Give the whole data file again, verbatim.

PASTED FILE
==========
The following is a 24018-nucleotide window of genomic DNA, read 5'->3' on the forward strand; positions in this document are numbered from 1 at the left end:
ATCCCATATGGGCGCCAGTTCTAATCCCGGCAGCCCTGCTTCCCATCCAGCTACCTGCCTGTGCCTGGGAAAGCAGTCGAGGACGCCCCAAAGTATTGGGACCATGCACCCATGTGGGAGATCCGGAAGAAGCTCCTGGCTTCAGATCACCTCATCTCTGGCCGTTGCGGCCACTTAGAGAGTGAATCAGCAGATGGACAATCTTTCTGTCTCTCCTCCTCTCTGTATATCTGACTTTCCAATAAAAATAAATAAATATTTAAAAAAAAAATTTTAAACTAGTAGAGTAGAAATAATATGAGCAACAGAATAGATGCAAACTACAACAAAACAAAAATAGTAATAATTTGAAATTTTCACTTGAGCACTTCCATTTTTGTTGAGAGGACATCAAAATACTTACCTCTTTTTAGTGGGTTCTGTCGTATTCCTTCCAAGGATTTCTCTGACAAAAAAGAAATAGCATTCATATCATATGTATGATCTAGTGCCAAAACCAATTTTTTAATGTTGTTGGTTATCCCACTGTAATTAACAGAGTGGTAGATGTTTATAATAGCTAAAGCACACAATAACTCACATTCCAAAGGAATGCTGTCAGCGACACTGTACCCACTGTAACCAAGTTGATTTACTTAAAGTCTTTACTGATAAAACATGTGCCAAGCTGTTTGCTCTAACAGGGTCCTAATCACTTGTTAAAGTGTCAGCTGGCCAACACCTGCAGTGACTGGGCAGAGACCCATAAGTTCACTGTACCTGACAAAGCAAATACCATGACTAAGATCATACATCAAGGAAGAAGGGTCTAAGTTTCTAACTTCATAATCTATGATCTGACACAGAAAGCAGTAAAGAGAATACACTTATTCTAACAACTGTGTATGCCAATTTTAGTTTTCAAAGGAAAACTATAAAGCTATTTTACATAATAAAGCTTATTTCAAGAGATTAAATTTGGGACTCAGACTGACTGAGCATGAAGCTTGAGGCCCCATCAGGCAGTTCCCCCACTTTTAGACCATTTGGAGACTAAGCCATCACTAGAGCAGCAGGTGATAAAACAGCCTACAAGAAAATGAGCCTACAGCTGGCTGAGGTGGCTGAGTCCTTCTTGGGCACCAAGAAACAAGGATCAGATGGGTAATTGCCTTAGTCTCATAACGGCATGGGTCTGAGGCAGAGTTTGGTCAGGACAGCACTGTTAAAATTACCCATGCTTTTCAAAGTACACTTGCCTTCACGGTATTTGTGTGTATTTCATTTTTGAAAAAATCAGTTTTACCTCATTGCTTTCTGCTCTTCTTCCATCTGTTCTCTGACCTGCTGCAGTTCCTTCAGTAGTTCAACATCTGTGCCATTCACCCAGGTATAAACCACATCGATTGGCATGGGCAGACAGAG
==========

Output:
The following is a 24018-nucleotide window of genomic DNA, read 5'->3' on the forward strand; positions in this document are numbered from 1 at the left end:
ATCCCATATGGGCGCCAGTTCTAATCCCGGCAGCCCTGCTTCCCATCCAGCTACCTGCCTGTGCCTGGGAAAGCAGTCGAGGACGCCCCAAAGTATTGGGACCATGCACCCATGTGGGAGATCCGGAAGAAGCTCCTGGCTTCAGATCACCTCATCTCTGGCCGTTGCGGCCACTTAGAGAGTGAATCAGCAGATGGACAATCTTTCTGTCTCTCCTCCTCTCTGTATATCTGACTTTCCAATAAAAATAAATAAATATTTAAAAAAAAAATTTTAAACTAGTAGAGTAGAAATAATATGAGCAACAGAATAGATGCAAACTACAACAAAACAAAAATAGTAATAATTTGAAATTTTCACTTGAGCACTTCCATTTTTGTTGAGAGGACATCAAAATACTTACCTCTTTTTAGTGGGTTCTGTCGTATTCCTTCCAAGGATTTCTCTGACAAAAAAGAAATAGCATTCATATCATATGTATGATCTAGTGCCAAAACCAATTTTTTAATGTTGTTGGTTATCCCACTGTAATTAACAGAGTGGTAGATGTTTATAATAGCTAAAGCACACAATAACTCACATTCCAAAGGAATGCTGTCAGCGACACTGTACCCACTGTAACCAAGTTGATTTACTTAAAGTCTTTACTGATAAAACATGTGCCAAGCTGTTTGCTCTAACAGGGTCCTAATCACTTGTTAAAGTGTCAGCTGGCCAACACCTGCAGTGACTGGGCAGAGACCCATAAGTTCACTGTACCTGACAAAGCAAATACCATGACTAAGATCATACATCAAGGAAGAAGGGTCTAAGTTTCTAACTTCATAATCTATGATCTGACACAGAAAGCAGTAAAGAGAATACACTTATTCTAACAACTGTGTATGCCAATTTTAGTTTTCAAAGGAAAACTATAAAGCTATTTTACATAATAAAGCTTATTTCAAGAGATTAAATTTGGGACTCAGACTGACTGAGCATGAAGCTTGAGGCCCCATCAGGCAGTTCCCCCACTTTTAGACCATTTGGAGACTAAGCCATCACTAGAGCAGCAGGTGATAAAACAGCCTACAAGAAAATGAGCCTACAGCTGGCTGAGGTGGCTGAGTCCTTCTTGGGCACCAAGAAACAAGGATCAGATGGGTAATTGCCTTAGTCTCATAACGGCATGGGTCTGAGGCAGAGTTTGGTCAGGACAGCACTGTTAAAATTACCCATGCTTTTCAAAGTACACTTGCCTTCACGGTATTTGTGTGTATTTCATTTTTGAAAAAATCAGTTTTACCTCATTGCTTTCTGCTCTTCTTCCATCTGTTCTCTGACCTGCTGCAGTTCCTTCAGTAGTTCAACATCTGTGCCATTCACCCAGGTATAAACCACATCGATTGGCATGGGCAGACAGAG